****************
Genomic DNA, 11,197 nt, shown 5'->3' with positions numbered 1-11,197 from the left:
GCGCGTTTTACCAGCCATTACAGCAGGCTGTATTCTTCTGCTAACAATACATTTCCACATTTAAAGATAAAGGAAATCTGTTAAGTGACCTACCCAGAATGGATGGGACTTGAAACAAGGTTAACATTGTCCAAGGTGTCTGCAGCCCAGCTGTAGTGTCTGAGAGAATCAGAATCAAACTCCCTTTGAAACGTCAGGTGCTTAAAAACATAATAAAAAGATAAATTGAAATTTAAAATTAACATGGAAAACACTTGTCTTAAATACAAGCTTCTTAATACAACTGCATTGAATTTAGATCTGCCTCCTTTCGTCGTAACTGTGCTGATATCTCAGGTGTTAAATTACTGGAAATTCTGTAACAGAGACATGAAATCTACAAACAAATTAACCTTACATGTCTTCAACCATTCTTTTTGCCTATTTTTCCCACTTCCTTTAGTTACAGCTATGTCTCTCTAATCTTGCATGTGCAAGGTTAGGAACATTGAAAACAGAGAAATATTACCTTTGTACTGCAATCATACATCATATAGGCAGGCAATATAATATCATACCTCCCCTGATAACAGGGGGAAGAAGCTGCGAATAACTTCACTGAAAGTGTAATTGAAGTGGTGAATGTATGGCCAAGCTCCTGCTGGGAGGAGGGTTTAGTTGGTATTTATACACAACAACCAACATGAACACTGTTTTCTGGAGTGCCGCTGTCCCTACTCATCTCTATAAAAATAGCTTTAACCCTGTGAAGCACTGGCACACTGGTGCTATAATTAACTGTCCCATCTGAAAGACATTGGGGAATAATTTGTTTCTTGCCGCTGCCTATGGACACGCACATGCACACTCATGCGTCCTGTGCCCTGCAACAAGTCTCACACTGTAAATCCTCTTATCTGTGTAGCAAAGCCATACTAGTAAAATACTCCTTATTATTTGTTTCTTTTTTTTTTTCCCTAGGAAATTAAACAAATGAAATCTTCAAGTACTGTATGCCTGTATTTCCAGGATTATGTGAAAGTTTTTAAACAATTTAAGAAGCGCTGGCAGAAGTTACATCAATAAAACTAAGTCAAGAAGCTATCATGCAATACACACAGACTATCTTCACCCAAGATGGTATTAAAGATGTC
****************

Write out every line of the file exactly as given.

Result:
Genomic DNA, 11,197 nt, shown 5'->3' with positions numbered 1-11,197 from the left:
GCGCGTTTTACCAGCCATTACAGCAGGCTGTATTCTTCTGCTAACAATACATTTCCACATTTAAAGATAAAGGAAATCTGTTAAGTGACCTACCCAGAATGGATGGGACTTGAAACAAGGTTAACATTGTCCAAGGTGTCTGCAGCCCAGCTGTAGTGTCTGAGAGAATCAGAATCAAACTCCCTTTGAAACGTCAGGTGCTTAAAAACATAATAAAAAGATAAATTGAAATTTAAAATTAACATGGAAAACACTTGTCTTAAATACAAGCTTCTTAATACAACTGCATTGAATTTAGATCTGCCTCCTTTCGTCGTAACTGTGCTGATATCTCAGGTGTTAAATTACTGGAAATTCTGTAACAGAGACATGAAATCTACAAACAAATTAACCTTACATGTCTTCAACCATTCTTTTTGCCTATTTTTCCCACTTCCTTTAGTTACAGCTATGTCTCTCTAATCTTGCATGTGCAAGGTTAGGAACATTGAAAACAGAGAAATATTACCTTTGTACTGCAATCATACATCATATAGGCAGGCAATATAATATCATACCTCCCCTGATAACAGGGGGAAGAAGCTGCGAATAACTTCACTGAAAGTGTAATTGAAGTGGTGAATGTATGGCCAAGCTCCTGCTGGGAGGAGGGTTTAGTTGGTATTTATACACAACAACCAACATGAACACTGTTTTCTGGAGTGCCGCTGTCCCTACTCATCTCTATAAAAATAGCTTTAACCCTGTGAAGCACTGGCACACTGGTGCTATAATTAACTGTCCCATCTGAAAGACATTGGGGAATAATTTGTTTCTTGCCGCTGCCTATGGACACGCACATGCACACTCATGCGTCCTGTGCCCTGCAACAAGTCTCACACTGTAAATCCTCTTATCTGTGTAGCAAAGCCATACTAGTAAAATACTCCTTATTATTTGTTTCTTTTTTTTTTTCCCTAGGAAATTAAACAAATGAAATCTTCAAGTACTGTATGCCTGTATTTCCAGGATTATGTGAAAGTTTTTAAACAATTTAAGAAGCGCTGGCAGAAGTTACATCAATAAAACTAAGTCAAGAAGCTATCATGCAATACACACAGACTATCTTCACCCAAGATGGTATTAAAGATGTC